Official Site (Label)
The Phantom of the Organ/The Vampyre at the Harpsichord, Electric Lemon Records 2000 (Original release dates: 1972 and 1974)
Verne Langdon had practically done it all before passing away in 2011. He had worked in television and movies, he ran a wrestling gym and created countless monster masks for the legendary Don Post Studios. In fact, he once co-owned that particular company! As someone who started practicing music as a child it was only natural that he would end up creating numerous albums for labels like Dejavu Record Company and Electric Lemon Records (the latter of which he ran with his friend Milt Larsen). There were releases filled with romantic music, comedic tunes from his “Johann Sebastian Bork” character and, yes, he got to indulge his love of the macabre many times. Verne Langdon was sort of a one man Midnight Syndicate in his day. In addition to the subjects of this article, he also created themed albums like Music for Magicians, Halloween Spooktacular and Dr. Druid’s Haunted Seance. That last album acted as both the soundtrack to and instructions for a theatrical séance, complete with haunting voices from beyond! Although these vinyl releases were sold in stores, many know them from their appearances in the “Captain Company” ads which appeared in countless magazines from Warren Publications during the 70’s and 80’s. Selections from his various albums have appeared on the radio and on numerous television shows and his spooky music has appeared in numerous professional and home haunts across America. After a lengthy hiatus from that genre, he eventually returned with Music For Zombies and Music For Dead Things in the early 2000’s.
The story of how The Phantom of the Organ and its kin came to be is an interesting one. The year was 1972. Milt Larsen and Verne Langdon were having drinks at the Magic Castle and discussed how their 1967 album An Evening with Boris Karloff & His Friends had been pulled from the shelves due to licensing issues over movie clips, which were apparently caused by a lawsuit between Bela Lugosi’s heirs and Universal. They had been unable to regain control of the album at the time and decided to create their own album of scary music. As Langdon has provided the music for An Evening with Boris Karloff & His Friends and the backing music for the Magic Castle’s Houdini séance, he was a natural choice to create the music for their new project. The decision to create an entirely original collection of music for Halloween was commendable considering how many “Halloween albums” of the time were content to reuse material over and over again. The only reuse here was how it was recorded at the same studio and on the same Wurli-Morton pipe organ used for the séance! The release was a smash success and fans quickly requested more albums like it. The rest is history.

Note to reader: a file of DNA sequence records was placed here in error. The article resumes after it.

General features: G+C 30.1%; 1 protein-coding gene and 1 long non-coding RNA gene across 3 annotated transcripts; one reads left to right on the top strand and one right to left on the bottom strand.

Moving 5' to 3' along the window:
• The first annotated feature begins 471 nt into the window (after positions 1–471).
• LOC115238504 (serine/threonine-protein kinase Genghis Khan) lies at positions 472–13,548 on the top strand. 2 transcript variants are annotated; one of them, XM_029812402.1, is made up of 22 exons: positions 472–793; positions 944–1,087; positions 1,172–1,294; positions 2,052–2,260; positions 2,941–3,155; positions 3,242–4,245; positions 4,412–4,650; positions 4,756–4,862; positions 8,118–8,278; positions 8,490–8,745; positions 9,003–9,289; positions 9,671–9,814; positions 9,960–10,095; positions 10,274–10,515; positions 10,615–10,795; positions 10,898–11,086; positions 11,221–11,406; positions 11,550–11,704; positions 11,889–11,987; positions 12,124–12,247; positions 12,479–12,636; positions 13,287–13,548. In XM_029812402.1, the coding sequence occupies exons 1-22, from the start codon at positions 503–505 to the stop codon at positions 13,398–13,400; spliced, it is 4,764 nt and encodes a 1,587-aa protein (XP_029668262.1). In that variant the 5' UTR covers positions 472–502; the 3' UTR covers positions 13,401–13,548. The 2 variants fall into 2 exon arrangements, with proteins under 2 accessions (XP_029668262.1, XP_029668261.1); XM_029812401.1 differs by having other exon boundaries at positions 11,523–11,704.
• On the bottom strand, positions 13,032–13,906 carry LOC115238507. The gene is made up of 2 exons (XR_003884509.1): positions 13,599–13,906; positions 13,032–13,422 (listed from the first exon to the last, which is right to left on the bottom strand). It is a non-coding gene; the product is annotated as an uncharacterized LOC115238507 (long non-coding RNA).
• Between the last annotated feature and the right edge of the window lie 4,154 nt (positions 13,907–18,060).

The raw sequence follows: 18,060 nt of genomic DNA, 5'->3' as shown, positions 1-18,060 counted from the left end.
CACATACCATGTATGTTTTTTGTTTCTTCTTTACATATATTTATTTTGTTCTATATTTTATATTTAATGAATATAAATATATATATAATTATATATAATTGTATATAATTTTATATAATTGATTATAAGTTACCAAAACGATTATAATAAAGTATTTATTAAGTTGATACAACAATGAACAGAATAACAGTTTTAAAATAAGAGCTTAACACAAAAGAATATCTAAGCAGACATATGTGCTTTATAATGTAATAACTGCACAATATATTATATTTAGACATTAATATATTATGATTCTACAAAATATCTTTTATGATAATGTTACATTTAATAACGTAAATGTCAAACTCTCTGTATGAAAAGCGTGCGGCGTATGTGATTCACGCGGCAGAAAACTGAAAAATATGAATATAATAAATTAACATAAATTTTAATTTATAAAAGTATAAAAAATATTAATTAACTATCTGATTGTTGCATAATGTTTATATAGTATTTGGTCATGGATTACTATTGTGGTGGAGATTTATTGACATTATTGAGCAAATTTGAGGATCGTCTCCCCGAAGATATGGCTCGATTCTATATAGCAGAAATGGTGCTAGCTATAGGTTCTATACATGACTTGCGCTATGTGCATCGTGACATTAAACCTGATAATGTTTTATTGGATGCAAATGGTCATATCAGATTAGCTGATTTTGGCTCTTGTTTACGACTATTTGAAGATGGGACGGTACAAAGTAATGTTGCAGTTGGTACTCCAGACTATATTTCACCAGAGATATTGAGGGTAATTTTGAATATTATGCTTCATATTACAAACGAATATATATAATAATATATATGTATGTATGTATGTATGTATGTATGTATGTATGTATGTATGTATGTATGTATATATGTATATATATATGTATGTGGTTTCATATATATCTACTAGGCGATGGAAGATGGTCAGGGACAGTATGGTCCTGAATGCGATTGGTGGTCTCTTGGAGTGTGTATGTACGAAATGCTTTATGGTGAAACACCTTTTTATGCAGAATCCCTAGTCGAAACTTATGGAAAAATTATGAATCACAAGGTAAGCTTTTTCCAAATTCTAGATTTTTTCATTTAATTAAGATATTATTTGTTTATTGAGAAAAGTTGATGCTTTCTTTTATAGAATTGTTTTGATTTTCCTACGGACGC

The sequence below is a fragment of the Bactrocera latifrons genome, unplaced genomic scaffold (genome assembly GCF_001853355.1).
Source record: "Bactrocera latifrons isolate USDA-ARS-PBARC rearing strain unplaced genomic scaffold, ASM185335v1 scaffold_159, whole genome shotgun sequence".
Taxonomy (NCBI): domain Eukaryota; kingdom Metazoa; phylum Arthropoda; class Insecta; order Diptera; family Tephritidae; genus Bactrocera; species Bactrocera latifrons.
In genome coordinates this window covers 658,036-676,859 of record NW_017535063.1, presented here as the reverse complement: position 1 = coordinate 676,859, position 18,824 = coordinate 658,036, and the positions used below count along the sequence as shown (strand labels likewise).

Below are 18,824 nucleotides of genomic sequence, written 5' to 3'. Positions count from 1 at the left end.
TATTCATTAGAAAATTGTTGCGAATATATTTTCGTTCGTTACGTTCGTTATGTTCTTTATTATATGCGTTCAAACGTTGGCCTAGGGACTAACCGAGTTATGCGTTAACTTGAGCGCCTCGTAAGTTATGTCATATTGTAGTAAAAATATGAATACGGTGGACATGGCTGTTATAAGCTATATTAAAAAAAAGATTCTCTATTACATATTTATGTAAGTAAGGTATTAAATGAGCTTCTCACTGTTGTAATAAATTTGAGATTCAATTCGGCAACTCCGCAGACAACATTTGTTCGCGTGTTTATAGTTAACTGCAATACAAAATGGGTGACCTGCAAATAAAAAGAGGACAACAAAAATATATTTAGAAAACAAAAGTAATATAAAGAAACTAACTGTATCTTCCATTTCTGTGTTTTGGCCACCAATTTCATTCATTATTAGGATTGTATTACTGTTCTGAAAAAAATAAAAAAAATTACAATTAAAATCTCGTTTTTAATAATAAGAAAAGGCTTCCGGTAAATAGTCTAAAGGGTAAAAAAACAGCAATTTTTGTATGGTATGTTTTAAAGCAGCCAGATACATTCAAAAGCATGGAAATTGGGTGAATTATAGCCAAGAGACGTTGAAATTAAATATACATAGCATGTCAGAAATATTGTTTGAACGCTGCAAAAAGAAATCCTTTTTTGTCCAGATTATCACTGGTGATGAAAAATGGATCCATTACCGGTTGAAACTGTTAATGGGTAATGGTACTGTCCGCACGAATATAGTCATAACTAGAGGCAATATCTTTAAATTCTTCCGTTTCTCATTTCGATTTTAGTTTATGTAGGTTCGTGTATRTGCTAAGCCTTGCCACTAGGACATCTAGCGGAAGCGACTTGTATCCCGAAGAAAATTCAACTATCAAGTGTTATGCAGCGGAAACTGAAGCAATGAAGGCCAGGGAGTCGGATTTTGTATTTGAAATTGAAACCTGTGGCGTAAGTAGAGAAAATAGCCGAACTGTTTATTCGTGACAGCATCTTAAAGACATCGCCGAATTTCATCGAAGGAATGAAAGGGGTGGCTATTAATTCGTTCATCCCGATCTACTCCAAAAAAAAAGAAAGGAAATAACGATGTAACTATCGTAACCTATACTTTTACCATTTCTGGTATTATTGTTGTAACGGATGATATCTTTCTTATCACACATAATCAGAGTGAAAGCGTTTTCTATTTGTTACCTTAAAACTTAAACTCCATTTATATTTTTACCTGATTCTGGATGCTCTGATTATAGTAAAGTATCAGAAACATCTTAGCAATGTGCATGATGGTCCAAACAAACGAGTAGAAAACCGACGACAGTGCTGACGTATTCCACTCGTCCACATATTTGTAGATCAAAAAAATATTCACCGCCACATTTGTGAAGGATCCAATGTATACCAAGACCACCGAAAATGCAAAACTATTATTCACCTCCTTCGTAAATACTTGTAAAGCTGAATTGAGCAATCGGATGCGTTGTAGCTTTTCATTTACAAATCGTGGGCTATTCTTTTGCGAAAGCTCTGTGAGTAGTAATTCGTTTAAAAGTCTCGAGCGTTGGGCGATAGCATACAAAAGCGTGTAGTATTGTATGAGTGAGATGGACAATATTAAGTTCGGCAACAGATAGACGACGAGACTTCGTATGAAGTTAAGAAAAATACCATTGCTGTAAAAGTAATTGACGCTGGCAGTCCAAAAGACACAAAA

I love the creepy introduction to “Horror of Erik.” It’s a perfect blend of moody organ work and other instruments (along with some soft moaning). Not only does it provide something you can use instead of “Toccata and Fugue in D minor” in your phantom organist scene, but it also sounds like something you’d hear as the theme to an old horror anthology show! It’s also a neat reference to the Phantom of the Opera. “Depression” has an eerie buildup which transitions into low, slow organ work. It admittedly sounds bit like something from an soap opera at times, but that could be said for many of the organ tracks. “Symphony of Death” starts off powerful and heavy, only to tones things down later. However, the sense of unease is always present. That’s why I think it’s perfect for any haunted house’s funeral home. The organ work in “Dementia Macabre” might begin with a soft, lurking feel but it picks up soon enough. The track certainly lives up to its name and would fit in with any spooky room. It’s also a great opening track for the first room of an attraction themed around a haunted mansion. The moaning and moody tones of “The Devil’s Love” are like something out of a dark soap opera. “Sound Trip Through the Catacombs” is the album’s longest track and runs over 8 minutes! The listener can hear the sound of a horse-drawn carriage on cobblestones, along with talking people and soft music. But then the Phantom of the Opera strikes! His heavy breathing and evil laughter immediately cause a commotion and he’s soon heard running through a wet catacomb to escape. Although the authorities can be heard, this doesn’t stop the Phantom from terrifying more people. There’s even some storm sound effects thrown in for good measure! Play this softly in some catacombs of your own when guests exit your phantom organist setup. That way it will sound like the organist is out wreaking havoc in elsewhere while looking for your guests. “Echos of the Organ” closes things out with some epic “bad dream” music and spooky organ work.